‘Flying carpet’ technique delivers one-two punch of anticancer drugs

Researchers in the joint UNC-NCSU biomedical engineering department have used nanoscale graphene to improve upon traditional delivery of two cancer drugs.

‘Flying carpet’ technique delivers one-two punch of anticancer drugs click to enlarge Zhen Gu, PhD
‘Flying carpet’ technique delivers one-two punch of anticancer drugs click to enlarge The "flying carpet" of TRAIL and Dox on a graphene strip. (courtesy of Zhen Gu, PhD)

Media Contacts: Matt Shipman, NC State, 919-515-6386; Mark Derewicz, UNC School of Medicine, 919-923-0959

January 12, 2015

RALEIGH, NC – An international team of researchers has developed a drug delivery technique that utilizes graphene strips as “flying carpets” to deliver two anticancer drugs sequentially to cancer cells, with each drug targeting the distinct part of the cell where it will be most effective.

The technique was found to perform better than either drug in isolation when tested in a mouse model targeting a human lung cancer tumor.

The researchers also found that the protein, TRAIL, can bind directly to the surface of cancer cells, which had not been demonstrated previously. The work was done by researchers at North Carolina State University, the UNC School of Medicine, and China Pharmaceutical University.

In this study, the researchers attached two drugs – TRAIL and doxorubicin (Dox) – onto graphene strips. Graphene is a two-dimensional sheet of carbon only one atom thick. Because TRAIL is most effective when delivered to the external membrane of a cancer cell, and Dox is most effective when delivered to the nucleus, the researchers wanted to deliver the drugs sequentially, with each drug hitting a cancer cell where they could do the most damage.

The Dox binds to the graphene due to similarities in the molecular structure of the drug and the graphene. The TRAIL is bound to the surface of the graphene by a chain of amino acids called peptides.

“These drug-rich graphene strips are introduced into the bloodstream in solution, and then travel through the bloodstream like nanoscale flying carpets,” said Zhen Gu, PhD, assistant professor in the joint UNC-NCSU biomedical engineering program at NC State and senior author of a paper published in the journal Advanced Materials.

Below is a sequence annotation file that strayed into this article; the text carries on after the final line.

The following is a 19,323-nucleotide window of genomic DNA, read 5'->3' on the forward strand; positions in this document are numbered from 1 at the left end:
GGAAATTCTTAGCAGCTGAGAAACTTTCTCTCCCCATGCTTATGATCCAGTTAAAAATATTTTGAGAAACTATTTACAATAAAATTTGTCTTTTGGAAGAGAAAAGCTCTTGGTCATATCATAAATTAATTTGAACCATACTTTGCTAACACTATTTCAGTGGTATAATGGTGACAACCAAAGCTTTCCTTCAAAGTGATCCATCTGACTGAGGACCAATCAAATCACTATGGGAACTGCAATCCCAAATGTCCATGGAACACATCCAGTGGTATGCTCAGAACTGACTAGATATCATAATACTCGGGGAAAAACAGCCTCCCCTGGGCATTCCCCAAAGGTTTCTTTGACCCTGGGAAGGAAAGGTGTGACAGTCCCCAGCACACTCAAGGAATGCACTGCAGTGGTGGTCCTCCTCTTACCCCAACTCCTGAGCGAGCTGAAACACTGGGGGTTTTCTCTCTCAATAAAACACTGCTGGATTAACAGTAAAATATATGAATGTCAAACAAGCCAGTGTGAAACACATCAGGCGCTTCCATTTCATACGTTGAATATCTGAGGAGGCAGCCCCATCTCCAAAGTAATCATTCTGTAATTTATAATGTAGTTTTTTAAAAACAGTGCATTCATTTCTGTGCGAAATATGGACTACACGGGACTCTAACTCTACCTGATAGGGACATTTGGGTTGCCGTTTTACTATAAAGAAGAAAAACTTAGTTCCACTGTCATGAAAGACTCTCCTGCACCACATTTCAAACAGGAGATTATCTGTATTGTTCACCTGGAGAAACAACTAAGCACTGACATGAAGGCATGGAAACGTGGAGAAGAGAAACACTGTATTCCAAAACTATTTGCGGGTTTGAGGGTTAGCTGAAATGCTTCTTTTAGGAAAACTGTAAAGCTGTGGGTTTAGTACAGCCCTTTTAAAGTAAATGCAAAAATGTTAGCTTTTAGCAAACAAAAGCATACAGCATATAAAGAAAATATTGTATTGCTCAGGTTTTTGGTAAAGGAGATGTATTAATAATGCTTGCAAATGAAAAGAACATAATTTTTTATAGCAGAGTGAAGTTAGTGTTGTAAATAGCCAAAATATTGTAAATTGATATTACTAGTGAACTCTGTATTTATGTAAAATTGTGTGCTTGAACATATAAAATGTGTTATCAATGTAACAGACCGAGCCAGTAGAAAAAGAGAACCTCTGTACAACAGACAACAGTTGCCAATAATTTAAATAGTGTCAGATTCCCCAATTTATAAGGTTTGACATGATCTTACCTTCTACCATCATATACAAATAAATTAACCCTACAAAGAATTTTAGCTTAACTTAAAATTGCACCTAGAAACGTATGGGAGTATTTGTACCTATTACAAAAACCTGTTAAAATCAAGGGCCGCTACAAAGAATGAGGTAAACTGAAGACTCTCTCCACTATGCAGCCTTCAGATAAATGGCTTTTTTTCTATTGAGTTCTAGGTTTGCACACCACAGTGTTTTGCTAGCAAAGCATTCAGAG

Once in the bloodstream, these flying carpets take advantage of the fact that cancer tumors cause nearby blood vessels to leak; the grapheme strips use those leaks to penetrate into the tumor.

When the flying carpet comes into contact with a cancer cell, receptors on the cell surface latch onto the TRAIL. Meanwhile, enzymes that are common on the surface of cancer cells sever the peptides linking the TRAIL to the graphene. This allows the cell to absorb the Dox-laden graphene and leaves the TRAIL on the surface, where it begins a process to trigger cell death.

After the flying carpet is “swallowed” by the cell, the acidic environment inside the cell promotes the separation of the Dox from the graphene – freeing it to attack the nucleus.

“We’ve demonstrated that TRAIL itself can be used to attach a drug delivery system to a cancer cell without using intervening material; this is something we didn’t know,” Gu said. “And because graphene has a large surface area, this technique enhances our ability to apply TRAIL to its target on cancer cell membranes.”

The researchers tested the drug delivery technique in preclinical trials against human lung cancer tumors in mice. The technique was significantly more effective than Dox or TRAIL by themselves, or a combination of Dox and TRAIL in which the peptide link between the graphene and the TRAIL couldn’t be severed.

“We’re now trying to secure funding to support additional preclinical studies in order to determine how best to proceed with this new technique,” Gu says.

First author of the paper is Tianyue Jiang, PhD, a former graduate student in Gu’s lab who is now on faculty at Nanjing Tech University. The co-corresponding author is Ran Mo, PhD, a former postdoctoral researcher in Gu’s lab who is now on faculty at China Pharmaceutical University. Co-authors include Wujin Sun, a PhD student in Gu’s lab; Qiuwen Zhu, a PhD student at China Pharmaceutical University; Nancy Burns, a PhD student at NC State; and Saad Khan, PhD, PhD, Alcoa Professor of Chemical and Biomolecular Engineering at NC State.

This research was supported by the North Carolina Translational and Clinical Sciences Institute (NCTraCS) and with funding from NC State and UNC-Chapel Hill.

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